Now, there’s Pulse, a story set in a hospital and starring Claire Foy as Hannah, a young doctor who soon discovers that the goings-on at her workplace aren’t exactly on the up and up, and there’s more blood and gore and strangeness than usual. I’m very excited to see it, and yet I won’t be able to watch the show unless the UK viewing public give it their stamp of approval so it can make its way across The Pond. So, give it a whirl, UK, and tell BBC3 what you think! Those of us on the US side of The Pond can catch a glimpse of the trailer, which I linked to above, and keep up with the show at the Pulse Facebook page! You can also chat about the show on Twitter using the hashtag #pulsebbc3. To help spread the word, Cornell told me a little about the show and the fan reaction so far:
TJ: What is it about Pulse that made you want to be a part of it?
PC: It’s kind of an obvious show. There really should be a modern, relationship-based medical horror show on TV. I just looked at the format and thought there was stuff to do here, we can get this made. And the crew were a delight from the off.
TJ: Pulse is already available online in the UK. What has fan response been like so far? Has there been anything about the response to the pilot that’s surprised you?
PC: I’m loving the press reactions and the online response. I’m quite surprised by how people seem to like the idea of a horror series that takes itself seriously, without postmodernism or irony. I guess it’s been a while.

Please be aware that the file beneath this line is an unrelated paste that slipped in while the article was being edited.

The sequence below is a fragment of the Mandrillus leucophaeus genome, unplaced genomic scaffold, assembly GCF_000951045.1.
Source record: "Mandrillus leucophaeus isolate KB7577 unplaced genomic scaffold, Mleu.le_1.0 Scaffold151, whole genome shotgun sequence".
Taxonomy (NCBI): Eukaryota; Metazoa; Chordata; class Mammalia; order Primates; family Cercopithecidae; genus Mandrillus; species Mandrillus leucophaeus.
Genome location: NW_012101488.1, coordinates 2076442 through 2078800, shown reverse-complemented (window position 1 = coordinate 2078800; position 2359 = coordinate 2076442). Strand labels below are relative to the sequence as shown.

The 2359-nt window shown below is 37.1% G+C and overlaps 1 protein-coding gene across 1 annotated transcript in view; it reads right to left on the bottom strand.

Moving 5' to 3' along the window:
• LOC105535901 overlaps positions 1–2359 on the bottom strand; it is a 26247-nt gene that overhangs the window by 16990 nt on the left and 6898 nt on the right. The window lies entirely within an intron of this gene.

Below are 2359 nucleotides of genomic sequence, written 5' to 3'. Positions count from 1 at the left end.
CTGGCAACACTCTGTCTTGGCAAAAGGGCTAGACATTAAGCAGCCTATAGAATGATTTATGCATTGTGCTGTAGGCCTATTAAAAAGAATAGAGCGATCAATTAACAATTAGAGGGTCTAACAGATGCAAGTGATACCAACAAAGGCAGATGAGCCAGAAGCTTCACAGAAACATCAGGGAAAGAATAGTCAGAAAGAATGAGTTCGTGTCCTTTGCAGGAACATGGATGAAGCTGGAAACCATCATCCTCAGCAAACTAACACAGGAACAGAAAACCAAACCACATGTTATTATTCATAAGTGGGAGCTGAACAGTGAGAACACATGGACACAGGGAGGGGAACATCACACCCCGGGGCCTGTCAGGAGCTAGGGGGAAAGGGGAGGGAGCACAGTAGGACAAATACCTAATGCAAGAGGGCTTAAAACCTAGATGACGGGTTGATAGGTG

TJ: If Pulse goes to series, what can viewers expect from the show? Are there any storylines or characters in particular (without giving too much away, of course!) that you’d be excited to have the opportunity to continue in the series?
PC: It’s a dark, relationship-based conspiracy thriller about the ‘black ops’ of Britain’s National Health Service. We hope that viewers will come to love our young, brilliant cast, and wonder who they can trust, and not want to see anything bad happen to them. Then we’ll make bad things happen to them. It’s the story of Hannah’s quest, really, and I’m loving her relationships, both with the various men in her life, and her therapist, Dr. Sennet, and with Stella (who’s got a nicely complex mixture of anger and growing trust going on with her), and with her mentor, a kind of mother figure to her. We’ve got a script for episode two ready, and we know where this is going. We just need the audience figures and the online reaction to get us a series.
And I saved my most hard-hitting question for last:
TJ: WHAT WILL YOU WEAR TO THE HUGOS?!
PC: The smartest suit I can find, for the most wonderful night of the year, at which I will win nothing, but will still enjoy like crazy.
I don’t know about the “at which I will win nothing” business. With everything he’s got going on these days, it seems to be Paul Cornell’s year!
Pulse airs on BBC3 TOMORROW, JUNE 3rd at 9:00PM!
Action Comics #890 hits stands in the US on June 30th!
Teresa Jusino was born on the same day that Skylab fell. Coincidence? She doesn’t think so. She is a contributor to Tor.com, a website that covers sci-fi, fantasy, “…and related subjects.” Her work has also been seen on PopMatters.com, on the sadly-defunct literary site CentralBooking.com, edited by Kevin Smokler, and in the Elmont Life community newspaper. She is currently writing a web series for Pareidolia Films called The Pack, which is set to debut Fall 2010! Get Twitterpated with Teresa, Follow The Pack or visit her at The Teresa Jusino Experience.